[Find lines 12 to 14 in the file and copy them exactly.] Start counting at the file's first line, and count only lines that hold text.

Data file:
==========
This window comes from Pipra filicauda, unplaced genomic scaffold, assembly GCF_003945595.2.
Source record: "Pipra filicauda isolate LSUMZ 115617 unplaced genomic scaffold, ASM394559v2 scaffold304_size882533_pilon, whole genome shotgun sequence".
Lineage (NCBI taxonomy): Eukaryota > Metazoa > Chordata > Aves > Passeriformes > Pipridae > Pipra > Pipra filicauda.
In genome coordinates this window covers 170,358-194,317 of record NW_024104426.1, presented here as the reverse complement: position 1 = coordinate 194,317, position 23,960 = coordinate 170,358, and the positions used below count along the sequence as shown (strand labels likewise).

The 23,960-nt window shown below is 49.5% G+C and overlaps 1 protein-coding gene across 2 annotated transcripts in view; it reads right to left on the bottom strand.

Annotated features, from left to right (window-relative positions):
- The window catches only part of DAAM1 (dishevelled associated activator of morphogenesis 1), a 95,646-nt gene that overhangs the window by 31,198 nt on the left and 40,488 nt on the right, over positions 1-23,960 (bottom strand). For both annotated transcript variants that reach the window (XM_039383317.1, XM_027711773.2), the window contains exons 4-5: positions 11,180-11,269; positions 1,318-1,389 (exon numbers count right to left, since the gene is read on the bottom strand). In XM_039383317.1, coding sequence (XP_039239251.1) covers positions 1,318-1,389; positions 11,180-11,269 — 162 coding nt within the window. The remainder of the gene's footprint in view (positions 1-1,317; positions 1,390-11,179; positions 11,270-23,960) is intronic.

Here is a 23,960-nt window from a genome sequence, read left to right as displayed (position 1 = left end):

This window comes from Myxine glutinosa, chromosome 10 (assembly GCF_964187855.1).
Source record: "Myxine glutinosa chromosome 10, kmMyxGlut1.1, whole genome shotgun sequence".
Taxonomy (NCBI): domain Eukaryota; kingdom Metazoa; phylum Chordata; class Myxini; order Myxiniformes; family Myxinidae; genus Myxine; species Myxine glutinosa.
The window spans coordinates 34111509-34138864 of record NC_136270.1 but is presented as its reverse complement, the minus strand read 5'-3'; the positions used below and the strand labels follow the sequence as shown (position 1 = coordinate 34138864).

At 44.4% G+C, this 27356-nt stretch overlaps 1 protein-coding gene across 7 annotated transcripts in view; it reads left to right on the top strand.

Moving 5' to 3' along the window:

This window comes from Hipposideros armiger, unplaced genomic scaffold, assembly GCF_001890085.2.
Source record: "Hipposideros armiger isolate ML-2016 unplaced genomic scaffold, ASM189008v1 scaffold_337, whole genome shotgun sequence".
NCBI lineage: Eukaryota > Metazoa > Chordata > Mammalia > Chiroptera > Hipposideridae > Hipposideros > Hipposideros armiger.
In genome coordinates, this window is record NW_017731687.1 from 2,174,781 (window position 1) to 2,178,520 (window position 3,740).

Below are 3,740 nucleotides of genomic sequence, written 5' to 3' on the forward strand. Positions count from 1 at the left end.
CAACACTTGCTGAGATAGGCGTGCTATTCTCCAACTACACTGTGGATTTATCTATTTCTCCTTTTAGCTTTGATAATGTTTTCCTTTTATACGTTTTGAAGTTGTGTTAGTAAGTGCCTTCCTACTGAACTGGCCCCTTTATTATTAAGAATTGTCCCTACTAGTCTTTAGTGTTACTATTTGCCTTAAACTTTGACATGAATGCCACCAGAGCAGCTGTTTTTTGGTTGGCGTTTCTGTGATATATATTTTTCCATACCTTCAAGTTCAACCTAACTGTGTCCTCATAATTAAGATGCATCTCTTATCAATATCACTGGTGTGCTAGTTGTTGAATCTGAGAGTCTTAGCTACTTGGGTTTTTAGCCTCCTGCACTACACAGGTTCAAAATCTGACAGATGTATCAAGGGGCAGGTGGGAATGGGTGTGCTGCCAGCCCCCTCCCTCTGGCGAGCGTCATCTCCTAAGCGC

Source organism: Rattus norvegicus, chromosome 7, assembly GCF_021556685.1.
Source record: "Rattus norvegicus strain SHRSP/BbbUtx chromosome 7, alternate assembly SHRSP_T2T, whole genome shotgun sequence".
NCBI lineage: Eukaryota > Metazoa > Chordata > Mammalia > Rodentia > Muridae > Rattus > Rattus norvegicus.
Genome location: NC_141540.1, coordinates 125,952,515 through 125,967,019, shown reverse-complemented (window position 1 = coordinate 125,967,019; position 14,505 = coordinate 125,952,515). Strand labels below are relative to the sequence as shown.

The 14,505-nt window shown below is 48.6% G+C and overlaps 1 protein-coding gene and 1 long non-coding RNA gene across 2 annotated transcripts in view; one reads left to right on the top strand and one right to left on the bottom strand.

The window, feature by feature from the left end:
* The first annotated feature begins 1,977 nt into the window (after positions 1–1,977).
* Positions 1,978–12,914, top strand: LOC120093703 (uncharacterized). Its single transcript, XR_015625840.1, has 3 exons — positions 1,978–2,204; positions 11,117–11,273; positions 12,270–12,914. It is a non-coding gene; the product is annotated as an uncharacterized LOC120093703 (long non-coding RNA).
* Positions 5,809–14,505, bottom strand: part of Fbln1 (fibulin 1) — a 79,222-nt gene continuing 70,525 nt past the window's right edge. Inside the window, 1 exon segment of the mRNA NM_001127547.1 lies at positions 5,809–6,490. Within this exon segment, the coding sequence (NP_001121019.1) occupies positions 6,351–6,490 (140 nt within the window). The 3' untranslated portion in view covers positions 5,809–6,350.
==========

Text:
The window spans coordinates 34111509-34138864 of record NC_136270.1 but is presented as its reverse complement, the minus strand read 5'-3'; the positions used below and the strand labels follow the sequence as shown (position 1 = coordinate 34138864).

At 44.4% G+C, this 27356-nt stretch overlaps 1 protein-coding gene across 7 annotated transcripts in view; it reads left to right on the top strand.

Moving 5' to 3' along the window: